Hello Tommy Cookers.
Here is the comparison of the unbalanced inertia moments of the in-line even-firing 3-cylinder with the crossplane uneven-firing Fath-Kuhn 4-cylinder (same pistons, same piston stroke, same distance between neighbor cylinder axes, same revs).
At 0:15 of the following “Introducing the Triumph Moto2 765cc triple engine” video, it is shown the first order balance shaft (great sound):
- The engine
Based on the new 2017 Street Triple engine, the Triumph Moto2TM 765cc triple engine was developed and tuned for a major step up in power and torque.
In ‘road’ setup the new 765cc engine delivers the highest-ever level of performance for a Street Triple, delivering 121 horsepower at 11,700 rpm and 57 foot-pounds of torque at 10,800 rpm.
Without the balance shaft, power, cost and weight is saved, yet they use a balance shaft.
Quote from page 222 for a twin even-firing two-stroke:
- I built a balance shaft and bolted it up externally to the engine as a test - with counter rotating bob weights flying around in mid-air. The difference was like night and day! I could not believe how smooth this new addition made the engine feel.
As the crossplane 4-cyl, similarly the plane-crank 4-cyl “gives nil unbalanced primary inertia forces .”
the ~15,000N unbalance 2nd order inertia force of the plane-crank 4-cyl with the ~4,000mN (mainly 1st order) unbalance inertia moment of the corssplane 4-cyl Fath-Kuhn (same pistons, same stroke, same cylinder-to-cylinder offset same r.p.m).
Let’s suppose that there are only two mounts, both at the bottom of the engine at a, say, 0.33m distance from each other, the one at the left side of the motorcycle frame, the other at the right side of the motorcycle frame.
Each of the mounts of the flat-crank engine receives a force of 15,000/2=7,500N of 2nd order (parallel forces at the same direction).
Each of the mounts of the cross-plane engine receives a force of 4,000mN/0.33m=12,000N of 1st order (parallel forces at opposite direction).
I.e. as compared to the cross-plane mounts, the mounts of the Flat-crank deal with weaker forces having double frequency.
With the engines revving at the same rpm, the time the second order force of the flat-crank acts on its mount at a direction (say upwards), is half than the time the first order force of the crossplane acts on its mount before changing direction, which means the deformation of the frame at the mounts is substantially larger in the case of the crossplane because the forces are heavier and because they act at a direction for longer (suppose there are no elastic mounts).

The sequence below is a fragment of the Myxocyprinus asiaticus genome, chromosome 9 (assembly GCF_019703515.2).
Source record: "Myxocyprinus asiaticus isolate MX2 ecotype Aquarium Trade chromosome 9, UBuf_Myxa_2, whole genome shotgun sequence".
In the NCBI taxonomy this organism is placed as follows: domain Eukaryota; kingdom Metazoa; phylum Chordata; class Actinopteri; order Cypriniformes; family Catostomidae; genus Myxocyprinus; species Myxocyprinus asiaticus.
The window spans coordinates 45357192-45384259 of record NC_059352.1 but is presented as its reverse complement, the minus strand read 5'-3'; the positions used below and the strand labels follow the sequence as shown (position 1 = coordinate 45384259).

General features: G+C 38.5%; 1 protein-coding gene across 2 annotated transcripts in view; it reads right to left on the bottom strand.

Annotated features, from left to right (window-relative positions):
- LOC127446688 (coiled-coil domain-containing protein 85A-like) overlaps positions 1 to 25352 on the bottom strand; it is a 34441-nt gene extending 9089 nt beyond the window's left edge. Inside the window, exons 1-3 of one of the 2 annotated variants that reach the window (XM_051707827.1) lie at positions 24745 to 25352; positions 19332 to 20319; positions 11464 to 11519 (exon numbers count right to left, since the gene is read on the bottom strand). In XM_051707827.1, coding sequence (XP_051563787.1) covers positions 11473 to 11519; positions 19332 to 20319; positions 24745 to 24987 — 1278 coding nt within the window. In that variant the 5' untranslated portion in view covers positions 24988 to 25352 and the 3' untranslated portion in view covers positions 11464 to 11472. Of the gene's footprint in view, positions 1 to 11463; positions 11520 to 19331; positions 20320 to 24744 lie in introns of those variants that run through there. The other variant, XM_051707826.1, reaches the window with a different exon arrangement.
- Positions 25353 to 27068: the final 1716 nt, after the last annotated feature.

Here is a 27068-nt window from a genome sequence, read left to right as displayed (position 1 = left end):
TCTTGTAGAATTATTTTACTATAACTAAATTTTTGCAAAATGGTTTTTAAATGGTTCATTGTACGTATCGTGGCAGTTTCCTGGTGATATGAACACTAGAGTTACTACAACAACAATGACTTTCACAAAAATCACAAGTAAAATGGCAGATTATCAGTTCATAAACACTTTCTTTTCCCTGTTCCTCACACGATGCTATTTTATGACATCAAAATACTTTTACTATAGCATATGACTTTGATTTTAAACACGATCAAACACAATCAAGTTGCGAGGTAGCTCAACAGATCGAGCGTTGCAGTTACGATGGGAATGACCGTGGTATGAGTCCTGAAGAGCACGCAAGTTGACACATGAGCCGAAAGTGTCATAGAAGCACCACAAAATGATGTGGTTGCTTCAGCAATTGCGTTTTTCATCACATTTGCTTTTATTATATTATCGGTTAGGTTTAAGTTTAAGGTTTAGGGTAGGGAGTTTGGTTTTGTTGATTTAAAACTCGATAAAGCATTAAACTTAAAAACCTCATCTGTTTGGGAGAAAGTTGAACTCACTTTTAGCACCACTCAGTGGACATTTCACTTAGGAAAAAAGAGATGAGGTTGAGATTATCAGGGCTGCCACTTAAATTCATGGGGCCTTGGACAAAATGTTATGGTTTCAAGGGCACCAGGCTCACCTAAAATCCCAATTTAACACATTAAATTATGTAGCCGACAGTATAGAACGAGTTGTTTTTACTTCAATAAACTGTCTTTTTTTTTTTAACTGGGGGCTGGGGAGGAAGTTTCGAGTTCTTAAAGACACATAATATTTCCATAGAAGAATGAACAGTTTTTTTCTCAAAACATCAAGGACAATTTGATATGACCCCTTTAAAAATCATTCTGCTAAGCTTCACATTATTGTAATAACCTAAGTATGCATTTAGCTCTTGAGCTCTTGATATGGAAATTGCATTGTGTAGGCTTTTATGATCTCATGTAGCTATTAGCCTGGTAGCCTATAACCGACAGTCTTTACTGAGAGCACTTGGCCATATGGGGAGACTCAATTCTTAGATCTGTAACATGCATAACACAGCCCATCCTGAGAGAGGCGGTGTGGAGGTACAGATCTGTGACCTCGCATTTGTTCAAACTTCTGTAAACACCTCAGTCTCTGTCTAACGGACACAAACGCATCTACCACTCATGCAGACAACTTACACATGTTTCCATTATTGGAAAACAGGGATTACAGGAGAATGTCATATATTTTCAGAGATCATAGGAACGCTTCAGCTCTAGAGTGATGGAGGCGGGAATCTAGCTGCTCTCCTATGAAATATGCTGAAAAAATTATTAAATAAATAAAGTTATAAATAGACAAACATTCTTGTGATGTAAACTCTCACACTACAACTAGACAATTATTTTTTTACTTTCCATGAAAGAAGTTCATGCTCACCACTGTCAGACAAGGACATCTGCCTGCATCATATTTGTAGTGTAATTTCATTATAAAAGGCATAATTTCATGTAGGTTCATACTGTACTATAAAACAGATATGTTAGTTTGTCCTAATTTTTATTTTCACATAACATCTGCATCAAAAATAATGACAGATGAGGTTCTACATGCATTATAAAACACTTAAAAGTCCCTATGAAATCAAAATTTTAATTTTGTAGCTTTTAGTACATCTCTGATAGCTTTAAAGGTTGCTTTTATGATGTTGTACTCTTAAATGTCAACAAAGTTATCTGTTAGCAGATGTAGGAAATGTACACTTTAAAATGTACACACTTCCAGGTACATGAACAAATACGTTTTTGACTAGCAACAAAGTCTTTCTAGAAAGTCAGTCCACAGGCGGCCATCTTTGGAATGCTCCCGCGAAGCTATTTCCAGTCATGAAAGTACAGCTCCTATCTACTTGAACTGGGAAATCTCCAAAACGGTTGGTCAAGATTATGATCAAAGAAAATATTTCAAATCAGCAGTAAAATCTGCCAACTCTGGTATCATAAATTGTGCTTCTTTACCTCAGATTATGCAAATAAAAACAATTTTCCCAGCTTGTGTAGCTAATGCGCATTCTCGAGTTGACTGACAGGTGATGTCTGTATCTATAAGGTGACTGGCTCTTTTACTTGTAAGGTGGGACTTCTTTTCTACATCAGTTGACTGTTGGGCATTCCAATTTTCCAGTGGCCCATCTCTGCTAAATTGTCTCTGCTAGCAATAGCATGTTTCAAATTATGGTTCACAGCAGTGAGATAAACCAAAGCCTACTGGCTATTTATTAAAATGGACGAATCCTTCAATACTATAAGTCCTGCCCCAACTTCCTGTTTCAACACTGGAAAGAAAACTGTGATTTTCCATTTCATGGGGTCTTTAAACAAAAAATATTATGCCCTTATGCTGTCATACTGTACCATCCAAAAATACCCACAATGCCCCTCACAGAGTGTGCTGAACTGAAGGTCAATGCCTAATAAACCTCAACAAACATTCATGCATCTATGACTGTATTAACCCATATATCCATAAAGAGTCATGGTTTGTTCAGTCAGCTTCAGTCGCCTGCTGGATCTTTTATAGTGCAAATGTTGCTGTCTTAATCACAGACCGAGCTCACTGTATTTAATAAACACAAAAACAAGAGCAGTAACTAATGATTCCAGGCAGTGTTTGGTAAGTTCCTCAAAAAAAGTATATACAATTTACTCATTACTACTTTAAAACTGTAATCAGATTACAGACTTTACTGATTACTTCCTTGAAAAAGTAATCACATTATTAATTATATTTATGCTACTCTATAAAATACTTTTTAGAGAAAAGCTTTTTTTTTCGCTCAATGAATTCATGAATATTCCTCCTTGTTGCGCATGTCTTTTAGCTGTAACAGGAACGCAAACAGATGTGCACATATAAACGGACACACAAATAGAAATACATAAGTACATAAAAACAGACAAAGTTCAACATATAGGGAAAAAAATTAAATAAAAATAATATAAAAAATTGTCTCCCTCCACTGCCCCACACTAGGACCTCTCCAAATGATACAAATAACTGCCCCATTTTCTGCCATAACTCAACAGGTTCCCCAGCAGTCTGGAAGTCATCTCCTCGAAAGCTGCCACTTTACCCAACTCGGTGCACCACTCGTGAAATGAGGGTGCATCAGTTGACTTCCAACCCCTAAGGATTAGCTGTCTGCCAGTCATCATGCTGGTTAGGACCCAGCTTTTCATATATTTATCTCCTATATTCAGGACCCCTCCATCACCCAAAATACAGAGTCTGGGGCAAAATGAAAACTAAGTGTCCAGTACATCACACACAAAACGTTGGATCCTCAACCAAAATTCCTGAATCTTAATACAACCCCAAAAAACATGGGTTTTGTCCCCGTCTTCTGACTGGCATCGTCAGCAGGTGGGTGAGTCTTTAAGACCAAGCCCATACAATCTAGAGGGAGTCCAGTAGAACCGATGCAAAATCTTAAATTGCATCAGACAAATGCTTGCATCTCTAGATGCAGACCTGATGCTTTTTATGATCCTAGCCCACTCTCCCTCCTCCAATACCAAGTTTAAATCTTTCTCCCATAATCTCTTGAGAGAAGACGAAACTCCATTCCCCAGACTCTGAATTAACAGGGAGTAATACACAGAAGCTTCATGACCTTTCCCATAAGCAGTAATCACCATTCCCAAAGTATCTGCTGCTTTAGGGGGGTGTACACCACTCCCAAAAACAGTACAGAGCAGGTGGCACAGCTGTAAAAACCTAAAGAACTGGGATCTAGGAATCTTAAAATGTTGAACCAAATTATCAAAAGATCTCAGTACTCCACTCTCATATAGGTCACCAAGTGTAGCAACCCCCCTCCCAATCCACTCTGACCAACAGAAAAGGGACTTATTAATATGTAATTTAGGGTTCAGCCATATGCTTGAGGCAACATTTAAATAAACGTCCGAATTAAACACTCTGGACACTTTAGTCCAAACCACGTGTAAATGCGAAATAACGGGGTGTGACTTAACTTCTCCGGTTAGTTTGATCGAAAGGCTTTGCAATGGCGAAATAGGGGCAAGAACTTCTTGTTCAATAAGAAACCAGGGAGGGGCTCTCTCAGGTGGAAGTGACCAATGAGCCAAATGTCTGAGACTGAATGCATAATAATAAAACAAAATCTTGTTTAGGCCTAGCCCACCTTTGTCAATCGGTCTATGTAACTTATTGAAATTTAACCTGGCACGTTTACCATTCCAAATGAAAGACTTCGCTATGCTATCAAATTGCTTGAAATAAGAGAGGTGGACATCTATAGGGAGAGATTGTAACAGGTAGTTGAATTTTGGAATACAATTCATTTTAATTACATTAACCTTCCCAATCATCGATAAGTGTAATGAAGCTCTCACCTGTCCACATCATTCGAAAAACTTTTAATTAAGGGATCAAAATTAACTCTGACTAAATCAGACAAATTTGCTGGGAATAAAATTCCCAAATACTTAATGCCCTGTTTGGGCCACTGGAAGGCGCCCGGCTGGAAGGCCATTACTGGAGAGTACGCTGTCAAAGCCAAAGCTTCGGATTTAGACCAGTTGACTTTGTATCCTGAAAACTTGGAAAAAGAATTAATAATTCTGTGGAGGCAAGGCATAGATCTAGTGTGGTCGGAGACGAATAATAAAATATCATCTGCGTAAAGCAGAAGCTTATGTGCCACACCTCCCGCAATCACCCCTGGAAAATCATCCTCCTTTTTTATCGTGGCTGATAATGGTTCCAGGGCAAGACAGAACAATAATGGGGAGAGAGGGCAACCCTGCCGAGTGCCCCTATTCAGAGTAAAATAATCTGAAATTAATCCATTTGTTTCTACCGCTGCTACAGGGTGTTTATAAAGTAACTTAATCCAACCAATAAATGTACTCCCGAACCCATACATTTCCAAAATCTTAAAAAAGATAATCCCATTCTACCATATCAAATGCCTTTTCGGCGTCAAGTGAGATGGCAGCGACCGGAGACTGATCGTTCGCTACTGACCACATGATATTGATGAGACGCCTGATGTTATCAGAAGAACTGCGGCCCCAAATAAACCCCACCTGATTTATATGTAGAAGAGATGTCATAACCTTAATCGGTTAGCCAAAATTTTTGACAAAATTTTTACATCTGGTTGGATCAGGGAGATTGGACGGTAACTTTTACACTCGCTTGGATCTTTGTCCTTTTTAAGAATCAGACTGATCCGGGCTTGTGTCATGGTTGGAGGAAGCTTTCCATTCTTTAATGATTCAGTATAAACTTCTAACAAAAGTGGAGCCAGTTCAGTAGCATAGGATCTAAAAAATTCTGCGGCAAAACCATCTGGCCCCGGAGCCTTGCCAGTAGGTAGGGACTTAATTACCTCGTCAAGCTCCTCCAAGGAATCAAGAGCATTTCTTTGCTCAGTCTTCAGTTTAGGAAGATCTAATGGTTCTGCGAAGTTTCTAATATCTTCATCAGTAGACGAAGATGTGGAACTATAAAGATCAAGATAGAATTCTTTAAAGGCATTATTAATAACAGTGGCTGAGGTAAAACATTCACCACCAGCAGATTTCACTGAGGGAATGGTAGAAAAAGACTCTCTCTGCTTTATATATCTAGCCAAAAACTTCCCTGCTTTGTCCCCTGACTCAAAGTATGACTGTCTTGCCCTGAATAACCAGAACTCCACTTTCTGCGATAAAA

Having said these, maybe Fath who
- “had tried eg the Camathias Gilera - and found vibration from its unbalanced secondary inertia forces (he had no problem with his crossplane at 14-15000 rpm) ...”
was meaning (by vibrations) not the unbalanced inertia forces of the plane-crank 4-cyl engine but the heavy second order inertia-torque passing through the transmission line to the rear wheel spoiling the feeling of the rear tire hooking with the road.
“So for example if the inline 4 engine is boosted it would produce a high 2nd order firing excitation at a low engine speed. The PatVRA would only produce a weak "cancelling" torque with a phase angle which would be different than the ideal 180 degrees. By contrast a CPA tuned to the 2nd order has free rollers which will respond with the correct phase angle to whatever the perturbation is because they are not kinematically constrained.”
The PatVRA cancels out the second order inertia torque of the flat-crank even-firing four-in-line and passes to the transmission line only the combustion torque.
I.e. it does what the V-8 engines do internally (there are two sets of four pistons, with each set of four pistons having a significant variation of its kinetic energy during a crank rotation, and with the total kinetic energy of the two sets of pistons being constant during a cycle), and what the Wankel Rotary engines do: it allows only combustion torque to pass to the transmission.
The PatVRA does what the cross-plane 4-cylinder R1-Yamaha engine, but better: because the power pulses have equal distance from each other and are all equal in size.
If a V-8 or a Wankel Rotary is boosted, the power pulses arriving to the gearbox increase in size.
I can't see the problem.
If an inline-4 crossplane YAMAHA R1 or FATH-KHUN is boosted, the power pulses arriving to the transmission would increase just like the power pulses in the case of the PatVRA with the flat-crank.
Again I can't see the problem.
The PatVRA cancels out the inertia torque and passes to the gearbox, just like the V-8, the Wankel Rotary and the crossplane 4-cyl, pure combustion torque pulses.
At the middle of page 244, the post with the speed of the air hitting the pilot (a more interesting topic than the vibrations of the reciprocating piston engines) is still unanswered.
May I suppose that there are no objections?